New details are emerging surrounding the 208 arrests at the June 10 Puerto Rican Day Parade in Manhattan. According to the New York Times June 13, the police still claim that people were arrested for “specific illegal behavior,” like blocking traffic, and not because they were wearing colors of the Latin Kings gang. However, the Times found:
Criminal complaints filed against 10 defendants show that the police were concerned about the risk that those arrested would engage in violent or threatening behavior or cause some public inconvenience.
The complaints also indicate that the police were looking for signs of gang identification, like clothing colors and hand signals, when they arrested people.
The NY Civil Liberties Union suggested that the parade arrests could have included innocent people, much like the the Republican National conventions arrests as well as the arrests of 30 youths on their way to the wake of a friend in Bushwick. The NYPD denied it, saying, “There were no pre-emptive arrests made at the Republican National Convention, none made in Bushwick, and there were none made here.”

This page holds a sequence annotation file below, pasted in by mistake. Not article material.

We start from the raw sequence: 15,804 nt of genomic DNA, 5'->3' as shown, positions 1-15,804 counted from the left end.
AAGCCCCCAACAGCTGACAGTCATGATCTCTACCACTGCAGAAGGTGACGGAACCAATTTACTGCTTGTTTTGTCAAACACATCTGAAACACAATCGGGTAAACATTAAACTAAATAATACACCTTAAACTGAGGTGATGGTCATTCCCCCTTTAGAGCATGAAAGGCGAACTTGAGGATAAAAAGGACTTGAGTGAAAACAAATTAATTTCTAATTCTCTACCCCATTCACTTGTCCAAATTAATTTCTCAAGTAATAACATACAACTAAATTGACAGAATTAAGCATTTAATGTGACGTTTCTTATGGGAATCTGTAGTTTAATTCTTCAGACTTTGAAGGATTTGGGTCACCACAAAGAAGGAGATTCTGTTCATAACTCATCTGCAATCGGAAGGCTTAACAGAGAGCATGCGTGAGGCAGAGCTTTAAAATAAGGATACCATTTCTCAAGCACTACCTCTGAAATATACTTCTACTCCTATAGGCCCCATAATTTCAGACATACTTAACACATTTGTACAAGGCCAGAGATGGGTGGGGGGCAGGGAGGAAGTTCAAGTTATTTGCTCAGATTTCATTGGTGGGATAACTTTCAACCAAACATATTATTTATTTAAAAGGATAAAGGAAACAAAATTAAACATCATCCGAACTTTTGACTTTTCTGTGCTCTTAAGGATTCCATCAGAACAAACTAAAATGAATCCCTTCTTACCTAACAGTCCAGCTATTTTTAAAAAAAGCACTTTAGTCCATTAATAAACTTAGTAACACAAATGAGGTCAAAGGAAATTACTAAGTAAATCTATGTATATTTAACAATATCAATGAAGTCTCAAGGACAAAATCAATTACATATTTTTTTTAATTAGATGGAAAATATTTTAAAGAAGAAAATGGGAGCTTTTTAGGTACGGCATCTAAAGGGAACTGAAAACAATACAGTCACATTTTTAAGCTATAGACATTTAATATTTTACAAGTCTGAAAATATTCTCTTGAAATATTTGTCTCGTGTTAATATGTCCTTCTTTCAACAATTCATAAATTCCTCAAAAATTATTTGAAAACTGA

There’s also some confusion about how many people were arrested at last year’s parade. The Times reported that some 50-60 were arrested, making this year’s 208 arrests a huge increase. But the NYPD now says over 150 were arrested last year. Though the Manhattan DA’s office only knew of 64 arrests in 2006, the NYPD’s explanation is that 87 other people were processed at precincts, not police headquarters. (The Gothamist, June 13)
See our last post on the increasingly ugly atmosphere in New York City.